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Recommended Reading: The political media machine on Facebook

Inside Facebook’s (Totally
Insane, Unintentionally
Gigantic, Hyperpartisan)
Political-Media Machine

John Herrman,
The New York Times Magazine

A barrage of political links, ads and other content has filled up your News Feed over the last few months. With each new election, the amount of noise seems to get worse and now that we have two candidates who both have quite a list of shortcomings, the chatter is at an all-time high. The New York Times Magazine takes a deep dive into how Facebook is serving as a massive political media machine and its influence on democracy in the US.

Dear Internet: It’s Time to Fix This Mess You Made
Wired

In a week that saw actress Leslie Jones attacked online once more, Wired penned an open letter to the internet to plead for an end online harassment.

Pandora Looks for a Way Out of the Doldrums. Cue Questlove.
Ben Sisario, The New York Times

Will teaming up with The Roots’ drummer and DJ Questlove give Pandora a much-needed boost as it preps to launch a streaming service? The New York Times has details on the partnership.

​Tiger Electronics Took on the Game Boy with Devices as Powerful as Calculators
Ernie Smith, Motherboard

Tiger Electronics was a mainstay in handheld gaming with simple gadgets that ran on two AA batteries. This piece from Motherboard offers a bit of nostalgia for those of us who played them and history lesson for those who didn’t.

Def Jam Can’t Compete With Apple
Justin Charity, The Ringer

After Frank Ocean independently released his long-awaited album Blond as an Apple Music exclusive, there are a lot of opinions about what this means for record labels. As The Ringer notes, Apple Music has industry experts like Jimmy Iovine running the show which could lure more popular artists looking to cut ties to a label.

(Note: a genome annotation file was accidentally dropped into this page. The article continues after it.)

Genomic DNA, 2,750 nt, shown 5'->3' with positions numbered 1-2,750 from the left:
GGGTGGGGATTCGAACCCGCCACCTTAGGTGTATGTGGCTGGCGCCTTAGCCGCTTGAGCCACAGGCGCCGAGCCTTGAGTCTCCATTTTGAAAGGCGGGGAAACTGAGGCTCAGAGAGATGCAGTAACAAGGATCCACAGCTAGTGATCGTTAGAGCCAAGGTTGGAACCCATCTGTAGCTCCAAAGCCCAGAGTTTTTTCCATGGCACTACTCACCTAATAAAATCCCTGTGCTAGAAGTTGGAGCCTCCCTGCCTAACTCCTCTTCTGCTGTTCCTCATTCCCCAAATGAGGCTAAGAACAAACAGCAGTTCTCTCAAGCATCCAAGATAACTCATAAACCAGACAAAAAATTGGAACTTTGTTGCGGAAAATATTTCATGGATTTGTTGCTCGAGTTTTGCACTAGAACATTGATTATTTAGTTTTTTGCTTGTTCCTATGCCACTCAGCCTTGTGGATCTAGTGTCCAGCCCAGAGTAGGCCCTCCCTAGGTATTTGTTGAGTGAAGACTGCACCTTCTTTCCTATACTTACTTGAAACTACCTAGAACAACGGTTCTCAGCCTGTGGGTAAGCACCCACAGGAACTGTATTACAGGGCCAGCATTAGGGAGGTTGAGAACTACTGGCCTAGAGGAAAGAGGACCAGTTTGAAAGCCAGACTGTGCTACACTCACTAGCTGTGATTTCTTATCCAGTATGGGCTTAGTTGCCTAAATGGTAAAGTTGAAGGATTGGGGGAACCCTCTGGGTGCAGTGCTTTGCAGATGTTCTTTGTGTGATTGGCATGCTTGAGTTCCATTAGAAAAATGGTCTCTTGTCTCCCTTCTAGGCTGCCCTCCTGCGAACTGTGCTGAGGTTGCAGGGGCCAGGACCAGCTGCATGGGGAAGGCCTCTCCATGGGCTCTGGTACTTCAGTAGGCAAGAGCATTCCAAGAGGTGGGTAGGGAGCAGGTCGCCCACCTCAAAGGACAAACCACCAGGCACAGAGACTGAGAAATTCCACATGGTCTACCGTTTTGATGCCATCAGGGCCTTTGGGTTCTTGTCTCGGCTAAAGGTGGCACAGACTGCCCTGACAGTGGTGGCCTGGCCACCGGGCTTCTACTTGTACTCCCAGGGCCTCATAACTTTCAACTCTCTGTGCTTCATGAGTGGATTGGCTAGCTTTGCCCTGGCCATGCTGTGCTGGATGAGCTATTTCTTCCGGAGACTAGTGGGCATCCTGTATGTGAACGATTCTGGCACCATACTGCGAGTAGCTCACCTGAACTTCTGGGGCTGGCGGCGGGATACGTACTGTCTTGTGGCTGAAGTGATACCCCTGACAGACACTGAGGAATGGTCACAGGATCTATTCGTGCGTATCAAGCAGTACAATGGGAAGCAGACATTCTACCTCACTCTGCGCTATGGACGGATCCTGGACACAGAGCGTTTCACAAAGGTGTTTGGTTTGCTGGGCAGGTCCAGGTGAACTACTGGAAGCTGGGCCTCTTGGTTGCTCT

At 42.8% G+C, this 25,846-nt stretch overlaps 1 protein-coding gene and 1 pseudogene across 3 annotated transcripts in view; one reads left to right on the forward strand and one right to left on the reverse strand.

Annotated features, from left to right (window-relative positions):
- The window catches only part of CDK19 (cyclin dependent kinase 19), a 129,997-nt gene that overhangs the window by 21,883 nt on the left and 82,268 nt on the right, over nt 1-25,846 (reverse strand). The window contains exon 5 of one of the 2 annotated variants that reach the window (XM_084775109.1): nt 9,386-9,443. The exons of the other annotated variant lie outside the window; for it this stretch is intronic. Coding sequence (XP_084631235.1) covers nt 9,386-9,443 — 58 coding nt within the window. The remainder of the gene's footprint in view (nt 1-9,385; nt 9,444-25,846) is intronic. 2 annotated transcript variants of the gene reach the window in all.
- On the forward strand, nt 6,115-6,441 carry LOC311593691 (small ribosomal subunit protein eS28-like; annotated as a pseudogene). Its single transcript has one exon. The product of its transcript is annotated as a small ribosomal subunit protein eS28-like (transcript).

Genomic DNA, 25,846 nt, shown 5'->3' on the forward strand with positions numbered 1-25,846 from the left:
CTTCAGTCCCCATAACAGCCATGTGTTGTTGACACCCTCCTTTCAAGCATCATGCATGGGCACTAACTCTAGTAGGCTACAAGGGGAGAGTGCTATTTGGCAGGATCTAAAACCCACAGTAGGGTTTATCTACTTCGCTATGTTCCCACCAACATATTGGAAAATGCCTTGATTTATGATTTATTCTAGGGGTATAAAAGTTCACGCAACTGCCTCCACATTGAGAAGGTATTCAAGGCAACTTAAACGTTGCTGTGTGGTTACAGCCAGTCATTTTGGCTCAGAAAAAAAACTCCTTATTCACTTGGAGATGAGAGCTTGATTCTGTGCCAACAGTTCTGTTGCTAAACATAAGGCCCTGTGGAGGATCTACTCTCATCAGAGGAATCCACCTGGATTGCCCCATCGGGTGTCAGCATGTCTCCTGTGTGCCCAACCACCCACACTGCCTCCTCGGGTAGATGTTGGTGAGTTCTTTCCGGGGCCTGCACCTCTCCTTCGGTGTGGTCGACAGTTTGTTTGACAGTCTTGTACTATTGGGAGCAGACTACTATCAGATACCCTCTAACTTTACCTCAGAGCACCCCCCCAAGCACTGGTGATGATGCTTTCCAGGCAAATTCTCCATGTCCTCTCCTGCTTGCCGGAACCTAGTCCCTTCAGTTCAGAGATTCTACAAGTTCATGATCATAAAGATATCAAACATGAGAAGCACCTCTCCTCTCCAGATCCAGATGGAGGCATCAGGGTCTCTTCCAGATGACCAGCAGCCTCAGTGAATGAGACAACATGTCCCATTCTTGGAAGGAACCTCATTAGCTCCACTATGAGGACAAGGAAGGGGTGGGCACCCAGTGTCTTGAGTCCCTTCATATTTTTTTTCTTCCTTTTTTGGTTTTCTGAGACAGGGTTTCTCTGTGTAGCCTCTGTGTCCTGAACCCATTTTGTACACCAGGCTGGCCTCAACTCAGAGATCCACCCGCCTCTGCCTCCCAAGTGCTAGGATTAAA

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Microsoft’s Seeing AI app for the blind now reads handwriting

Artificial intelligence took center stage at Microsoft's AI Summit in San Francisco on Wednesday. Aside from announcing AI smarts for a range of software -- from Bing to Office 365 -- the tech titan is also ramping up its Seeing AI app for iOS, which uses computer vision to audibly help blind and visually impaired people to see the world around them. According to Microsoft, it's nabbed 100,000 downloads since its launch in the US earlier this year, which convinced the tech titan to bring it to 35 countries in total, including the EU.

It's also getting a bunch of new features. The app now boasts more currency recognition, adding British pounds, US dollars, Canadian dollars, and Euros to its tally. Going beyond the color in a scene, it can also spot the color of specific objects, like clothes. Plus, it's no longer restricted to just short printed text, with handwriting recognition now part of its skill set. You can also customize the voice that it uses to speak its observations out loud, and set how fast it talks.

Finally, a musical light detector alerts you to the light in an environment with an audible tone -- Microsoft claims the tool will save users from having to touch a hot bulb or LED battery to check if it's on. Despite the big update, there's still no word on an Android launch.

Source: Microsoft

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